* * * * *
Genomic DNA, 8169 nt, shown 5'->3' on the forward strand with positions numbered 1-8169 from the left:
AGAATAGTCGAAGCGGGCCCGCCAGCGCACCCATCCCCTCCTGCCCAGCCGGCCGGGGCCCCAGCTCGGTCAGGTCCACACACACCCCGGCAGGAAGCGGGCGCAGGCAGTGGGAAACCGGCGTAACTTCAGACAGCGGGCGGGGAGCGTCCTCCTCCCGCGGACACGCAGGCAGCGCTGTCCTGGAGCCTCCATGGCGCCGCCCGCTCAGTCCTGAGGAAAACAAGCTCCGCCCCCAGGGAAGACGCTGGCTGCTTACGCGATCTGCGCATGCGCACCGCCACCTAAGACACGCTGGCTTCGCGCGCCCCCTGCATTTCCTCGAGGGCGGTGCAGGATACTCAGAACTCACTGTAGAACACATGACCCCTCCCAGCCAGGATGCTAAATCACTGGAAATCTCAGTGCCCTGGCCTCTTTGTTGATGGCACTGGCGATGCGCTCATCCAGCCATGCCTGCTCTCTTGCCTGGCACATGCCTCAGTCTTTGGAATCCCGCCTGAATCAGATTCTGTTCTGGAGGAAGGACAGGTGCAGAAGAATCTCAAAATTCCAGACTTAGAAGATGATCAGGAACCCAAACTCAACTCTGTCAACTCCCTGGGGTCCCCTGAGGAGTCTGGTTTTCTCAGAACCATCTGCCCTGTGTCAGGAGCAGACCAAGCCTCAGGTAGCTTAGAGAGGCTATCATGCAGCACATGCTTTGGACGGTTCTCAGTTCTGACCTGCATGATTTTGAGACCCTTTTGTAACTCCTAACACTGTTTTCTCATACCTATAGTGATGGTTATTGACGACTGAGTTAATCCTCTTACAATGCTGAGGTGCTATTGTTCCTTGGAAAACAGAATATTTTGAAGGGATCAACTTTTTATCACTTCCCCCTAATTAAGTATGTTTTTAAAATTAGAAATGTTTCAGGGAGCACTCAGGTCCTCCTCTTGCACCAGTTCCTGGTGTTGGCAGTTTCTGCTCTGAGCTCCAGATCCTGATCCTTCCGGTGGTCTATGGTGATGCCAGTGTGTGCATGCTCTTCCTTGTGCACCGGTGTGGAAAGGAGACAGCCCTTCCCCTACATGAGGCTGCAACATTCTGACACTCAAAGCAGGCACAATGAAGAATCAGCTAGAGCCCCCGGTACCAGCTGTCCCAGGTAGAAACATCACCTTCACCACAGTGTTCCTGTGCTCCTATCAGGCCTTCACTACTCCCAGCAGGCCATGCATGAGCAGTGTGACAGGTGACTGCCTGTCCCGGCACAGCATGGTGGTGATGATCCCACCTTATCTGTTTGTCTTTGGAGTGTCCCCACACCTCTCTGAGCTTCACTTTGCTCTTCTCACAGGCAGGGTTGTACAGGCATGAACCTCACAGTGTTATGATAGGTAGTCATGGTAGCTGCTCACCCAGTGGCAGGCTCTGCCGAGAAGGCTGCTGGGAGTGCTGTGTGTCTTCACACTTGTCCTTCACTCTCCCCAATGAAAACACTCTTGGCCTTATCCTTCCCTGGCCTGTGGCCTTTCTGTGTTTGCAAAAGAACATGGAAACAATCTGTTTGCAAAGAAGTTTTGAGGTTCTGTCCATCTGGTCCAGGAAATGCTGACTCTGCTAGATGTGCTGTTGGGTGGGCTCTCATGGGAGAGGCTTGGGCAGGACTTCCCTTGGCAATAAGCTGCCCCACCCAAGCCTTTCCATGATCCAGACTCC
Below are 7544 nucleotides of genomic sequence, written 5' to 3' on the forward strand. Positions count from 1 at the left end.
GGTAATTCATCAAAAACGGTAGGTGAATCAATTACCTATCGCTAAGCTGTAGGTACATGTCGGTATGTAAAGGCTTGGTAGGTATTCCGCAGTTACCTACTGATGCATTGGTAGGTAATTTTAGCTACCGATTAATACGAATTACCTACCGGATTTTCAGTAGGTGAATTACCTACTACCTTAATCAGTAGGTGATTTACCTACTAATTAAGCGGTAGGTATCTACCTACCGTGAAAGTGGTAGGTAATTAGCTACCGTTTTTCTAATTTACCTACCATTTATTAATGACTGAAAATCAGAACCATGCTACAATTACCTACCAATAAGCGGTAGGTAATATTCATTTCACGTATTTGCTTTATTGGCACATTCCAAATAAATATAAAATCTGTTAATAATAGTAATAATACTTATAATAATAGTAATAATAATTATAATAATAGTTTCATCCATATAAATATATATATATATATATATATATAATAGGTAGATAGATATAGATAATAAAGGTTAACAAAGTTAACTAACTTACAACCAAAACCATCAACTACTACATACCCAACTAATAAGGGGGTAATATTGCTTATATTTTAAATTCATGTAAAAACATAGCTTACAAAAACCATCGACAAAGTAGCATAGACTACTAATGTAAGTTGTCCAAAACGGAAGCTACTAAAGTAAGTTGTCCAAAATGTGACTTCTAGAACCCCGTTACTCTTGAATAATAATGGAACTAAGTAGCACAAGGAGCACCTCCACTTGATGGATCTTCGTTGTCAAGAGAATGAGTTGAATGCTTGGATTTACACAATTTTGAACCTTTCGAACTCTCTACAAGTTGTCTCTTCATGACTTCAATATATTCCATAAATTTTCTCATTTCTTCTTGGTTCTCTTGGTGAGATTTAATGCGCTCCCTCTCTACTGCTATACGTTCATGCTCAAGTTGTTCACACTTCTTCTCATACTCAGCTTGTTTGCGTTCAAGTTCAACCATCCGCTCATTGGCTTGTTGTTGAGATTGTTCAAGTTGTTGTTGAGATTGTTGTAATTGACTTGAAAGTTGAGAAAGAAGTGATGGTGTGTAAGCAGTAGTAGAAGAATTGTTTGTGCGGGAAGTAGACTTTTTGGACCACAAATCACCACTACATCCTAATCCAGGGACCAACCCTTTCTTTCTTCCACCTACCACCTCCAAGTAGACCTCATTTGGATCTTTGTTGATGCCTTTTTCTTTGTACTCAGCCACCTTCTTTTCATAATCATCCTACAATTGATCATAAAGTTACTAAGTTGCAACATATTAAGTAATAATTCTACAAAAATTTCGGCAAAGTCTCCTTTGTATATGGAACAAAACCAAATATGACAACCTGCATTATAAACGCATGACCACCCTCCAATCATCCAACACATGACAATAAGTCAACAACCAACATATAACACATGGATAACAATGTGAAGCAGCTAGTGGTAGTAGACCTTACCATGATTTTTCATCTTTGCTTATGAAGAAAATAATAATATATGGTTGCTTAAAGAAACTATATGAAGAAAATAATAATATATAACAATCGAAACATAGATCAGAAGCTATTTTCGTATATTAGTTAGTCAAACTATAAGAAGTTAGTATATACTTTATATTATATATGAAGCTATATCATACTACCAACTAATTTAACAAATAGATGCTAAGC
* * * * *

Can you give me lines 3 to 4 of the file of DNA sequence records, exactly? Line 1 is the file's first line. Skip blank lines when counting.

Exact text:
Below are 7544 nucleotides of genomic sequence, written 5' to 3' on the forward strand. Positions count from 1 at the left end.
GGTAATTCATCAAAAACGGTAGGTGAATCAATTACCTATCGCTAAGCTGTAGGTACATGTCGGTATGTAAAGGCTTGGTAGGTATTCCGCAGTTACCTACTGATGCATTGGTAGGTAATTTTAGCTACCGATTAATACGAATTACCTACCGGATTTTCAGTAGGTGAATTACCTACTACCTTAATCAGTAGGTGATTTACCTACTAATTAAGCGGTAGGTATCTACCTACCGTGAAAGTGGTAGGTAATTAGCTACCGTTTTTCTAATTTACCTACCATTTATTAATGACTGAAAATCAGAACCATGCTACAATTACCTACCAATAAGCGGTAGGTAATATTCATTTCACGTATTTGCTTTATTGGCACATTCCAAATAAATATAAAATCTGTTAATAATAGTAATAATACTTATAATAATAGTAATAATAATTATAATAATAGTTTCATCCATATAAATATATATATATATATATATATATAATAGGTAGATAGATATAGATAATAAAGGTTAACAAAGTTAACTAACTTACAACCAAAACCATCAACTACTACATACCCAACTAATAAGGGGGTAATATTGCTTATATTTTAAATTCATGTAAAAACATAGCTTACAAAAACCATCGACAAAGTAGCATAGACTACTAATGTAAGTTGTCCAAAACGGAAGCTACTAAAGTAAGTTGTCCAAAATGTGACTTCTAGAACCCCGTTACTCTTGAATAATAATGGAACTAAGTAGCACAAGGAGCACCTCCACTTGATGGATCTTCGTTGTCAAGAGAATGAGTTGAATGCTTGGATTTACACAATTTTGAACCTTTCGAACTCTCTACAAGTTGTCTCTTCATGACTTCAATATATTCCATAAATTTTCTCATTTCTTCTTGGTTCTCTTGGTGAGATTTAATGCGCTCCCTCTCTACTGCTATACGTTCATGCTCAAGTTGTTCACACTTCTTCTCATACTCAGCTTGTTTGCGTTCAAGTTCAACCATCCGCTCATTGGCTTGTTGTTGAGATTGTTCAAGTTGTTGTTGAGATTGTTGTAATTGACTTGAAAGTTGAGAAAGAAGTGATGGTGTGTAAGCAGTAGTAGAAGAATTGTTTGTGCGGGAAGTAGACTTTTTGGACCACAAATCACCACTACATCCTAATCCAGGGACCAACCCTTTCTTTCTTCCACCTACCACCTCCAAGTAGACCTCATTTGGATCTTTGTTGATGCCTTTTTCTTTGTACTCAGCCACCTTCTTTTCATAATCATCCTACAATTGATCATAAAGTTACTAAGTTGCAACATATTAAGTAATAATTCTACAAAAATTTCGGCAAAGTCTCCTTTGTATATGGAACAAAACCAAATATGACAACCTGCATTATAAACGCATGACCACCCTCCAATCATCCAACACATGACAATAAGTCAACAACCAACATATAACACATGGATAACAATGTGAAGCAGCTAGTGGTAGTAGACCTTACCATGATTTTTCATCTTTGCTTATGAAGAAAATAATAATATATGGTTGCTTAAAGAAACTATATGAAGAAAATAATAATATATAACAATCGAAACATAGATCAGAAGCTATTTTCGTATATTAGTTAGTCAAACTATAAGAAGTTAGTATATACTTTATATTATATATGAAGCTATATCATACTACCAACTAATTTAACAAATAGATGCTAAGC